As I suspected, a fair chunk of that money will be given to the drug companies to develop a vaccine, on account it’s not terribly profitable for them to do so otherwise.

    “The National Institutes of Health devotes $30 billion a year to research, mostly given toward competitive grants. But funding has been stagnant in recent years, and the number of grants given to researchers has been declining. Liberals want to blame congressional austerity for delaying an Ebola vaccine. That’s unfair. No one was raising the alarm about Ebola until the latest outbreak.

    But conservatives do need to acknowledge the government has a key role in funding medical research, particularly research that makes no sense for the private sector.”

    • harleyrider1978 says:

      The Ebola so called outbreak was what here in America we call the OCTOBER SURPRISE right before a big election! It happens everytime from the opposition and ebola played right into where Obama has his best and biggest cronies!

      Ebola was a political stunt!

      • waltc says:

        No, not a stunt. A pure accident of timing. The epidemic was quite real and since it played against Obama and added to the existing aura of govt incompetence, confusion, and serial lies, it was to some degree a factor in the Dem trouncing. So unless you contemplate a Republican conspiracy, it’s just something that happened. Like Bush’s hurricane .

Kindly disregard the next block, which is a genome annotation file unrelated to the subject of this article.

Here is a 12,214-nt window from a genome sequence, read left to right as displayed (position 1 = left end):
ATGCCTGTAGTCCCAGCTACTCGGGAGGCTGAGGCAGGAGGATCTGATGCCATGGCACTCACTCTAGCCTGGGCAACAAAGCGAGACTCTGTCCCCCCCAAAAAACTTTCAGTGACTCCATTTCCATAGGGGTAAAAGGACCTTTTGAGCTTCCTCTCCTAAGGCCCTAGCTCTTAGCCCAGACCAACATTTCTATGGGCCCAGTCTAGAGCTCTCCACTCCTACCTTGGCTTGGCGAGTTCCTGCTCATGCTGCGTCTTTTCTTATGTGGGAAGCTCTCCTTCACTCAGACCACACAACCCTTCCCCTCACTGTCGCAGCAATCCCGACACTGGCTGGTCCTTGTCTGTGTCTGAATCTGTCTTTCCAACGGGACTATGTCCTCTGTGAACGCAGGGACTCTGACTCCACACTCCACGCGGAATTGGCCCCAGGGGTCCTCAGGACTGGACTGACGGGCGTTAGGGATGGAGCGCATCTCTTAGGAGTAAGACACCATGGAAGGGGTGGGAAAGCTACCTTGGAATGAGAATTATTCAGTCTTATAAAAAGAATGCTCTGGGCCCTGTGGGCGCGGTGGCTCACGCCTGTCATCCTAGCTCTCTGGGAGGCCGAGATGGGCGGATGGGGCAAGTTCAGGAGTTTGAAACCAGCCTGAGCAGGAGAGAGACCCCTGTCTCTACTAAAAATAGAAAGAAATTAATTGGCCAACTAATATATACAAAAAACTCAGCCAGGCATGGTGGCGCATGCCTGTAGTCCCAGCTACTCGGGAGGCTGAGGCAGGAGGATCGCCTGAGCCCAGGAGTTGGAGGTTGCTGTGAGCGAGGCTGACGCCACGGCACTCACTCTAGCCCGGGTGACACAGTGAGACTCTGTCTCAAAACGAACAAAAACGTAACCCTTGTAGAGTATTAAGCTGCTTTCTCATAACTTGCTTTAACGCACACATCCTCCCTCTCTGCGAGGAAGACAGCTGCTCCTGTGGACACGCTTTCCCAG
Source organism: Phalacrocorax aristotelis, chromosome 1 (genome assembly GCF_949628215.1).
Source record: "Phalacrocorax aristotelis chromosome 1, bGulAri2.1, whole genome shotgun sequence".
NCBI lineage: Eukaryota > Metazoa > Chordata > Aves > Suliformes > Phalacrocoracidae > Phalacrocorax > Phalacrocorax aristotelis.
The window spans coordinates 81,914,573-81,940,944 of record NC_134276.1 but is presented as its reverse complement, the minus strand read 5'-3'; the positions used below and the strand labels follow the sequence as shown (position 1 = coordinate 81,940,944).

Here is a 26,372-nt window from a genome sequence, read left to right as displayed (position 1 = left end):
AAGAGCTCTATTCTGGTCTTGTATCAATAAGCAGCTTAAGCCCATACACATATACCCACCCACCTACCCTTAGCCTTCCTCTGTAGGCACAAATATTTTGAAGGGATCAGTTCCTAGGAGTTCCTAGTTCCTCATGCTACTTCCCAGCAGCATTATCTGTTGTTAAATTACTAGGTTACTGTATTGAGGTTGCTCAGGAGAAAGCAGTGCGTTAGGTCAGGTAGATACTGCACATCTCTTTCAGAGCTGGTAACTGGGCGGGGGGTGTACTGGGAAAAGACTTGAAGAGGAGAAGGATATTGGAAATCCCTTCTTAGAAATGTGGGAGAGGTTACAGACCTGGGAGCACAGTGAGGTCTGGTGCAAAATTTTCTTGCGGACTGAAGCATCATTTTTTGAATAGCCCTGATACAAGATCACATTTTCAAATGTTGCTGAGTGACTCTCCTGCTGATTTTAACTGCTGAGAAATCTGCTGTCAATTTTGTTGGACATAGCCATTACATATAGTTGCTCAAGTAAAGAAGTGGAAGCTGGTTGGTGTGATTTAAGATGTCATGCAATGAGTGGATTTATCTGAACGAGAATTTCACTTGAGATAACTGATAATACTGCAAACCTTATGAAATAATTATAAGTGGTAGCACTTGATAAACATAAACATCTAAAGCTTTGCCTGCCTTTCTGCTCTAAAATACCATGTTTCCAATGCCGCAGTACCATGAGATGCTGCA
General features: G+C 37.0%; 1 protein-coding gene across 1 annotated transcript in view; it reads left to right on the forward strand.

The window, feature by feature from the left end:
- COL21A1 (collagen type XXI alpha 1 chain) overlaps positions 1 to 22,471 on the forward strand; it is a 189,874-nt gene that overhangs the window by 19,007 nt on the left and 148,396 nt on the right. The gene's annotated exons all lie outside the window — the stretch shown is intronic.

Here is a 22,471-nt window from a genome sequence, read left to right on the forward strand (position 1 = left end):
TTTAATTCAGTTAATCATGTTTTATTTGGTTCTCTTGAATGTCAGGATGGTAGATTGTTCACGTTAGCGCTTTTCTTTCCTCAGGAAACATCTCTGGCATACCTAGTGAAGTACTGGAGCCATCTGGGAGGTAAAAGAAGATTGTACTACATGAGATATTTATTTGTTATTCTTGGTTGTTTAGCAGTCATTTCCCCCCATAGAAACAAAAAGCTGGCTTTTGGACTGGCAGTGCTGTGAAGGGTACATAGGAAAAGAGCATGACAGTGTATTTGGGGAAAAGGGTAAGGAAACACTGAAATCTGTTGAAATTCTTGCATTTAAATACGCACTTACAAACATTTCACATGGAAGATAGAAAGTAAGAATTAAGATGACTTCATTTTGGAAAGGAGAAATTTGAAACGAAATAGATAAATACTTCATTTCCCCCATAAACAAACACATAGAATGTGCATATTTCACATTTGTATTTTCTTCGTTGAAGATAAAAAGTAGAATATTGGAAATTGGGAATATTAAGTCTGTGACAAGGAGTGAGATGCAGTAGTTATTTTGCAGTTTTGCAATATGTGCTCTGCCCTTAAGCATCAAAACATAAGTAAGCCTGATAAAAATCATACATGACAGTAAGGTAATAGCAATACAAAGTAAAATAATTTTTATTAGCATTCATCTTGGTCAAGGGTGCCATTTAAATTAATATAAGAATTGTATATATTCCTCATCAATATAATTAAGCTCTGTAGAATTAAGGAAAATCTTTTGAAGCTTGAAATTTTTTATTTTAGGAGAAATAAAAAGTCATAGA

The new head of the budget committee will be Jeff Sessions, one of the best guys in DC and I think, or at least hope, there’ll be a lot of defunding

        • harleyrider1978 says:

          I say a stunt for the very simple fact Obama allowed and even encouraged bringing the ebola patients to America for treatment and then refused to ban people from coming to America after having been in he infected countries and then doubly made political by NEW JERSEY AND NEW YORK govenors over quarantining the people of possibly having……….It was in deed politically co-opted for politics…………..

      • beobrigitte says:

        No, not a stunt. A pure accident of timing.